Holgorsen said the two coaches talked about stuff two coaches talk about. He wasn't worried about what others might have thought.

"It never entered my mind whatsoever," he said. "We talked about football and we talked about Michigan and Oklahoma State way more than anything that was about West Virginia."

Simple as that. Happens all the time.

Holgorsen was back in Houston last month for a one-back clinic. He figures about 75 coaches were there and a bunch of them "talk ball all day, go out and have dinner, maybe get some beers and talk some more football and bounce some things off each other."

Sometimes people don't quite understand it. Before the one-back clinic, Holgorsen was in Lubbock, Texas, to work another clinic.

"I found out Texas Tech was practicing so I went over to Texas Tech's practice and I sat there and watched practice," he said. "I talked to Tommy Tuberville on the 50-yard line for 15 minutes.

"A bunch of people took pictures and it was in all kinds of papers across the country. What's the big deal? It's two football coaches watching football and talking football."

WHEN HE worked at Oklahoma State, he'd travel from Stillwater to Tulsa to spend his free time. When he was introduced in December, he said, "It's no secret I like the city."

Morgantown isn't a big city, but it's big enough for Holgorsen. Stillwater was not. It felt a lot like his hometown, Mount Pleasant, Iowa.

"I kind of compare it to Stillwater, just as far as being the small kind of town I grew up in, a town with 10,000 people in Iowa that was about the same size as Stillwater to me," he said. "Stillwater had about 30,000 people, but it was retired people and rural people who lived way out in the country.

"With all those people living way out in the country, it felt like the same kind of town I grew up in. Not a whole lot of people, not a whole lot going on.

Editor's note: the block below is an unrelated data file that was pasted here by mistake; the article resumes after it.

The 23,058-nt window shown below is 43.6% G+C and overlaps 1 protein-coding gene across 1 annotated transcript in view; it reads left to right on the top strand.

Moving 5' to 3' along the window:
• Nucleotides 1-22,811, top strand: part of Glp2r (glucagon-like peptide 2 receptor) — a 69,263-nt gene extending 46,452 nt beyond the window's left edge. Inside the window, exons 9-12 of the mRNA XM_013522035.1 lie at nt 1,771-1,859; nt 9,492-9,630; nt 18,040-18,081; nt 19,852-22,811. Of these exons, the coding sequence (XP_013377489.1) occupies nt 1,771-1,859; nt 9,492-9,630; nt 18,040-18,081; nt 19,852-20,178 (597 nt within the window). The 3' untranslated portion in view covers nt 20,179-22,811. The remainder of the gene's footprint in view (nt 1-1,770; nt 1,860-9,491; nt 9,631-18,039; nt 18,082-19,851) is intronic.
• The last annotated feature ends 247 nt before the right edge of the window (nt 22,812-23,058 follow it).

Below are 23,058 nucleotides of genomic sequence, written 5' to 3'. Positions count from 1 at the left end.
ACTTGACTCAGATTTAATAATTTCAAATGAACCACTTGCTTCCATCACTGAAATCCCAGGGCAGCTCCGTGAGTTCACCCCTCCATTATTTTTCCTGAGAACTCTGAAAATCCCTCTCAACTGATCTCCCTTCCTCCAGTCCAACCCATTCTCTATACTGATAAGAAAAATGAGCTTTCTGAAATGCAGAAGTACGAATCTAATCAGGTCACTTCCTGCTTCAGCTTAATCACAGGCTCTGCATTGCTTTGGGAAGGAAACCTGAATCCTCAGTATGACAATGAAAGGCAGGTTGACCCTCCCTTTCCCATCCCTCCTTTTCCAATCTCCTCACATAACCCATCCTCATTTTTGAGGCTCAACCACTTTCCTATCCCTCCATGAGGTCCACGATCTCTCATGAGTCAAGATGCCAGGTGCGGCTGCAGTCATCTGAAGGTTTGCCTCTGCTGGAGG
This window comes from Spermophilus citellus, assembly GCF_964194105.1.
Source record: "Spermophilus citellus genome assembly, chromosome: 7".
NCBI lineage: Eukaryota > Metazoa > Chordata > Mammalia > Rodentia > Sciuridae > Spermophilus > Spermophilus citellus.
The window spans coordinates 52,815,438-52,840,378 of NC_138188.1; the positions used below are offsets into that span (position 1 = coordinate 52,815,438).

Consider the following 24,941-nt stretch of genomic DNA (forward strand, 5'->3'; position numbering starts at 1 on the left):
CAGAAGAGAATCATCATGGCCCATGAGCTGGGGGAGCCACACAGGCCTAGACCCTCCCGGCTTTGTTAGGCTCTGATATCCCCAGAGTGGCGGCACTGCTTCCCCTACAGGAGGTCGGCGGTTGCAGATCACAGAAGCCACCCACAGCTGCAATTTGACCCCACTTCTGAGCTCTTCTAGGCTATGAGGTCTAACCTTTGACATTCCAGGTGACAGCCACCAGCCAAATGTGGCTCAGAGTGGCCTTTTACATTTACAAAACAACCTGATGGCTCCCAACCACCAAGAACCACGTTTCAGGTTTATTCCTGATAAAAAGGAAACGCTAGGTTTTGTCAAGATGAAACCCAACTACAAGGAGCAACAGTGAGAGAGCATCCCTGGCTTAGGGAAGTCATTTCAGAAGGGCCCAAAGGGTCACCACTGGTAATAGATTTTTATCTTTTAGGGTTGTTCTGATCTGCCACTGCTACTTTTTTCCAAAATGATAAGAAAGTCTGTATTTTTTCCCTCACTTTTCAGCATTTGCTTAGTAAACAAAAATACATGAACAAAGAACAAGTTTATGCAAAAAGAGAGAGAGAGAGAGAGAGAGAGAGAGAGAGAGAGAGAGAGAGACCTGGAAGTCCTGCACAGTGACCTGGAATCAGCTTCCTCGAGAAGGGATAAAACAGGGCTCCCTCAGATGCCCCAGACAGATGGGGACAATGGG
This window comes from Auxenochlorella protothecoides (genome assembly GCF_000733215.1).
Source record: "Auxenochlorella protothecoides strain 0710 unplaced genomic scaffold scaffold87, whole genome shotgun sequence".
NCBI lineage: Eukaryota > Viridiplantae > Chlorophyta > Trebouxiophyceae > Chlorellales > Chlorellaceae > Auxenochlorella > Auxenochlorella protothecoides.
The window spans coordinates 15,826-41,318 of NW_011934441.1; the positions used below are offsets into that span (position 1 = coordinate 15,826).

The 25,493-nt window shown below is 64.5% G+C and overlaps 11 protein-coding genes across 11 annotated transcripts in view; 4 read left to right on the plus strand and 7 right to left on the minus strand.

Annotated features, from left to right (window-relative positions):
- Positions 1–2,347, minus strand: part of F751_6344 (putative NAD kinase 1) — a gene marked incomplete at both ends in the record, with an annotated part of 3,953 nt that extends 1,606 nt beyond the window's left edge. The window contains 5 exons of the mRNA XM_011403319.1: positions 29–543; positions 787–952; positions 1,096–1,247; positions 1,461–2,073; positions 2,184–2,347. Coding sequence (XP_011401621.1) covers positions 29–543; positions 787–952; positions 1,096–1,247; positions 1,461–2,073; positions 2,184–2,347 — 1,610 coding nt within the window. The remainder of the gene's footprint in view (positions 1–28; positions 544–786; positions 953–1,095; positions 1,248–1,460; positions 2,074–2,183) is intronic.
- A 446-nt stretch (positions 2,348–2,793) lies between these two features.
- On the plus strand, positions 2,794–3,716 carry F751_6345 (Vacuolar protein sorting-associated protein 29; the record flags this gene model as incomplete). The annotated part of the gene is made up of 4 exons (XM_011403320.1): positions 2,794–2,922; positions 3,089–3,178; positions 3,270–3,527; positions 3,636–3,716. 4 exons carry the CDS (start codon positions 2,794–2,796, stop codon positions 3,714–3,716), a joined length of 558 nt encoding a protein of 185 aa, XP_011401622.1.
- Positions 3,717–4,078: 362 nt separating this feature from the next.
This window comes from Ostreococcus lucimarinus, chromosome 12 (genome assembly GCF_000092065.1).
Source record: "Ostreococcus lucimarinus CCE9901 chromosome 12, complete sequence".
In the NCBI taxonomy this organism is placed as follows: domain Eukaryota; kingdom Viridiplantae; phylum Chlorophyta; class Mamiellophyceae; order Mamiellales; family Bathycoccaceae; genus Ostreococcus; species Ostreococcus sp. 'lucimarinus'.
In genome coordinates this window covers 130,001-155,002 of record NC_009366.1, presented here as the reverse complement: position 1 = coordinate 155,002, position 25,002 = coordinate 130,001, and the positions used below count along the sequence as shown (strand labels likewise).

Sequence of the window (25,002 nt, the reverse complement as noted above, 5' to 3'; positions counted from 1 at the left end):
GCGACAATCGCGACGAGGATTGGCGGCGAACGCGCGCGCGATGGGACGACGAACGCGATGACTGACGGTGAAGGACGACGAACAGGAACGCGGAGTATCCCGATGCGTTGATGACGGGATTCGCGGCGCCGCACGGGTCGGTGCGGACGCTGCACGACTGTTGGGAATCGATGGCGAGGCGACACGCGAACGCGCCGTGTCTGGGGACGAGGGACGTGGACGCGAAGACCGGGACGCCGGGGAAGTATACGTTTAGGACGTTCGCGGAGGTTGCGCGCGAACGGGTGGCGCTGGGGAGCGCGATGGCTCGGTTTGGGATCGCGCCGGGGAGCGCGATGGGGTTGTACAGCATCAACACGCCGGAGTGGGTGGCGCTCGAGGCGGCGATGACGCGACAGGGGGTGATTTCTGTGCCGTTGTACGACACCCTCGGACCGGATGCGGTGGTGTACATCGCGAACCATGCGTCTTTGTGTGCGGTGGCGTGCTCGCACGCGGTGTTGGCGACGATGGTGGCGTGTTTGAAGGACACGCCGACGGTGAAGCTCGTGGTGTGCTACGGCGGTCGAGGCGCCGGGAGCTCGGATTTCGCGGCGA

"When I found out Morgantown had about 40,000 people, I wasn't concerned with it. I was curious about it, but when I came to Morgantown, it's got the feel of 90,000 or 100,000 people. There are a lot of different things going on. The hospital brings in all kinds of people. The school brings in all kinds of people. It doesn't have the feel of a small town to me. It's got the feel of a pretty decent-sized town."

It's vital to Holgorsen because he's careful to live separate lives. When he's working, he's working.

And when he's living, he's living.

Consider what Holgorsen says is a normal week in the regular season. He works from noon to midnight on Sunday and from 8 a.m. to midnight Monday, Tuesday and Wednesday.

"Thursday, when practice is over, that's when you have to shut it down a little bit," he said. "There isn't a whole lot you can do after that. Thursday night is the night coaches go home and get away from things for a little while.

"That's why I would go to Tulsa every Thursday night when I lived in Stillwater. When I lived in Houston, there was all kinds of stuff you could do to disappear and get your mind away from football."

Holgorsen said his Thursday nights will be spent in Morgantown.

"There's enough to do here," he said. "You're going to have plenty of coaches around. We may go to someone's house to watch football and be a fan and have a cookout. It's just about getting away from the office and getting your mind off of it because there's just not a lot you can do at that point."

Holgorsen has put in those 60-hour weeks 12 times a year as an assistant and as a coordinator, but not yet as a head coach. The significance of every minute every day will change beginning in 2012, but his need to step away will not.

"That's why those Thursday nights are important," he said. "It's always been pretty much the same with the guys I've worked for.

"The hours have always pretty much been the same, but Mike Leach had a family and liked to go home. Kevin Sumlin had a family and liked to go home. Mike Gundy had a family and loved to go home. I worked for people that understand you've got to let your people get away.

"When you're working a lot of hours for a lot of weeks, it's the time in the offseason where there's not a lot going on where people try to do too much and burn out.

"When there's not a whole lot going on here, I'll still stay up here and look for things to do to disappear for a few weeks in the offseason. The kids have their routine. That's what the strength coaches are for."

Contact sportswriter Mike Casazza at or 304-319-1142. His blog is at


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(c) 2011, Charleston Daily Mail, W.Va.